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J Reprod Med. 2013 Sep-Oct;58(9-10):389-94.

Relationship between parity and bone mass in postmenopausal women according to number of parities and age.

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Division of Rheumatology, Department of Internal Medicine, Rouhani Hospital, Babol University of Medical Sciences, Daneshju Street, Babol, Iran.



To investigate the impact of multiple pregnancies on postmenopausal bone mineral density (BMD).


BMD at the femoral neck (FN) and lumbar spine (LS) was measured by dual energy X-ray absorptiometry (DXA) method. Diagnosis of osteoporosis (OP) was confirmed by World Health Organization criteria. Women were stratified according to number of parity as < 3, 4-7, and > 7 parity groups as well as in age groups of < 65 and 65 in age groups of < 65 and > or = 65 years. BMD values and frequency of OP were compared across the groups according to age. Multiple logistic regression analysis with calculation of adjusted odds ratio (OR) was used for association.


A total of 264 women with mean age of 63 +/- 8.7 and mean menopausal duration of 15.8 +/- 10.2 years were studied. LS-OP and FN-OP were observed in 28% and 58.3% of women, respectively. There were significant differences in BMD values across different parity groups at both sites of LS and FN (p = 0.011 and p = 0.036, respectively). Parity 4-7 (vs. < or = 3) increased BMD nonsignificantly, but > 7 significantly decreased LS-BMD and FN-BMD as compared with 0-7 parity (p = 0.006 and p = 0.009, respectively). Parity > 7 increased the risk of LS-OP by OR = 1.81 (95% CI 1.03-3.1, p = 0.037) and FN-OP by OR = 1.67 (95% CI 0.97-2.8, p = 0.063). In addition, women with high parity had lower BMD decline at LS and FN by age (> or = 65 vs. < 65 years) by 1.3% (p = 0.77) and -10.1% (p = 0.009) as compared with 0-7 parity group by -9.5% (p = 0.001) and -15% (p = 0.0001), respectively.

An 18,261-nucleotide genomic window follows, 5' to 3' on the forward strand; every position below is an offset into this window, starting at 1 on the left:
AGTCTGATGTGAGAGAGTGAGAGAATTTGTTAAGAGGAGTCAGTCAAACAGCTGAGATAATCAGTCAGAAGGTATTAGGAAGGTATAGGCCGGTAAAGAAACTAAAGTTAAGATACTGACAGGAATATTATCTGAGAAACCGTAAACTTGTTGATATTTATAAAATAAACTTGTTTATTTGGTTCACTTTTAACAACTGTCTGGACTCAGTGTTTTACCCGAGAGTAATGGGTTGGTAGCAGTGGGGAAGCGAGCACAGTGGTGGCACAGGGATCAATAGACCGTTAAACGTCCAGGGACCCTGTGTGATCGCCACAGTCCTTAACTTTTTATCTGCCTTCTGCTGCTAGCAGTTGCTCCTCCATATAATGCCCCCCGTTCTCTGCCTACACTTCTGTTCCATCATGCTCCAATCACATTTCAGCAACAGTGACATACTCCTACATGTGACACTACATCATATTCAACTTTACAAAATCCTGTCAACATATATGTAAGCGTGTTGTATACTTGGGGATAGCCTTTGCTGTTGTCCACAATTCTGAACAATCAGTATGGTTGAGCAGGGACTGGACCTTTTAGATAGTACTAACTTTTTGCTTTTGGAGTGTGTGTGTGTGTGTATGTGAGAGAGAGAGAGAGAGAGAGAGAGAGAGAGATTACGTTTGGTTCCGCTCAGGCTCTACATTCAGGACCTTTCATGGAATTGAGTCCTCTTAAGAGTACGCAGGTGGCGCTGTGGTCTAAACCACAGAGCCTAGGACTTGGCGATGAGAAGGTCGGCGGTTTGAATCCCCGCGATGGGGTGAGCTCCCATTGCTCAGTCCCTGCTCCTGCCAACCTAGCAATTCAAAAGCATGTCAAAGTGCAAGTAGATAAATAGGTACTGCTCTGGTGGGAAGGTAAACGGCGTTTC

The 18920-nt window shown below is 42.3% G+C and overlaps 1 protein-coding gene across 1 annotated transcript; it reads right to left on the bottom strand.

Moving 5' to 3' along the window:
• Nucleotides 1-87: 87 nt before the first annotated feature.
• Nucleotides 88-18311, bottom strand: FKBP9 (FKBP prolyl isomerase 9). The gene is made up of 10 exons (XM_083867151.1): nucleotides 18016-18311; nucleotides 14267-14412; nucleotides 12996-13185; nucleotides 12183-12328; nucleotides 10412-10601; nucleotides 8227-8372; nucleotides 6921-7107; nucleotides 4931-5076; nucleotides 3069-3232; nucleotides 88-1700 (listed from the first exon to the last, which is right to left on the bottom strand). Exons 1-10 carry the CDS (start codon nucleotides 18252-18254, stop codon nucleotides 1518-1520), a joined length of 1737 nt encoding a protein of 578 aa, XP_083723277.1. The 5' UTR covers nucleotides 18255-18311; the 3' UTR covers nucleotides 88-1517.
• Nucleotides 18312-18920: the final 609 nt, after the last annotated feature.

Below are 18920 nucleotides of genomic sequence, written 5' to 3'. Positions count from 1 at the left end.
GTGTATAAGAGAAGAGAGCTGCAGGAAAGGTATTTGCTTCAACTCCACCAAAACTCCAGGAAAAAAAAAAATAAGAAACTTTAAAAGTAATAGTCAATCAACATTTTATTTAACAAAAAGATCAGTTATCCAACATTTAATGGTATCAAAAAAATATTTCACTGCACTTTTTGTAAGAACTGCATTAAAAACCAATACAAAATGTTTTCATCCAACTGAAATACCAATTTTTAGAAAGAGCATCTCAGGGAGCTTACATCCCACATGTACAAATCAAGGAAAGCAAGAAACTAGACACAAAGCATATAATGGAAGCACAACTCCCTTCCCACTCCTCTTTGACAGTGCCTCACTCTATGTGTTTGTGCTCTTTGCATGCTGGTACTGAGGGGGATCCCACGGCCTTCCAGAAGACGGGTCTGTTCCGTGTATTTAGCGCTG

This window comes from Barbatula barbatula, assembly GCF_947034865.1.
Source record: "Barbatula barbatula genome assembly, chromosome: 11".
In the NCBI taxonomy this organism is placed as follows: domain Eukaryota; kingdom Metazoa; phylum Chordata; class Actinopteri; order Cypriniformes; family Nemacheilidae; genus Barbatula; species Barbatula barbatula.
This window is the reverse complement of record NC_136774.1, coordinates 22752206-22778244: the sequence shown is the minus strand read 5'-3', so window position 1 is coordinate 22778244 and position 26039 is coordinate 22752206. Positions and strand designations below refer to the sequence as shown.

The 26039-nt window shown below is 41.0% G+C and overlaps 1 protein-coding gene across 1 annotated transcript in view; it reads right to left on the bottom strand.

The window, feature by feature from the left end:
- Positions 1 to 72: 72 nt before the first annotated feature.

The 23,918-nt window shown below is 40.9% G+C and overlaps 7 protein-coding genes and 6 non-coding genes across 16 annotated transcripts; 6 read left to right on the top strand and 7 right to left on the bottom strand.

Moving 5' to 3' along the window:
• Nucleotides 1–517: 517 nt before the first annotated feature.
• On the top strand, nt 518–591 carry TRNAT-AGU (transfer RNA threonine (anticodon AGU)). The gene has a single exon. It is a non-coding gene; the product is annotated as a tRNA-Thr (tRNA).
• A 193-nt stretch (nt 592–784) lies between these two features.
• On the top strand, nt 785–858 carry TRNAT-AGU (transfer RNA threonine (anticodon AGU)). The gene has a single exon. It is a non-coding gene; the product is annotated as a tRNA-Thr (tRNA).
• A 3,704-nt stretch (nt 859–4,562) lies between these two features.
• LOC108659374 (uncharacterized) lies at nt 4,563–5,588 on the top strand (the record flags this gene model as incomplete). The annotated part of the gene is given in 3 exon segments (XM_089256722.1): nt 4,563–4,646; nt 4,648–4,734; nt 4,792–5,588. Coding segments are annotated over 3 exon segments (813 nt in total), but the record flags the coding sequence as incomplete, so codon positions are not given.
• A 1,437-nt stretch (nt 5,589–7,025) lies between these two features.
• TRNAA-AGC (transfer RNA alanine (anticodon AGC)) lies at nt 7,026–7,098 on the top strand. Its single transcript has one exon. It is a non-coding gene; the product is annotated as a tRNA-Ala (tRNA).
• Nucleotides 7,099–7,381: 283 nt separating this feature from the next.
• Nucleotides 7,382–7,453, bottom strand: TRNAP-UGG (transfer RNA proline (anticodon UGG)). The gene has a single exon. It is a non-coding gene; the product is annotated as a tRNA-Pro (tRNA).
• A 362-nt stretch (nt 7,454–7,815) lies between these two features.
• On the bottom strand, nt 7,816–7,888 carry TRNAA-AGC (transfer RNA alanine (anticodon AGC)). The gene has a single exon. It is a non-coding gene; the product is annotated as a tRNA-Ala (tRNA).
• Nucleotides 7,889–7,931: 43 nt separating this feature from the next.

Parity > 7 is associated with spinal trabecular bone loss in younger postmenopausal women as well as an osteoprotective effect against age-related bone loss, which counteracts the early negative effect. Therefore, parity should not be considered as a risk factor for postmenopausal osteoporosis.

[Indexed for MEDLINE]

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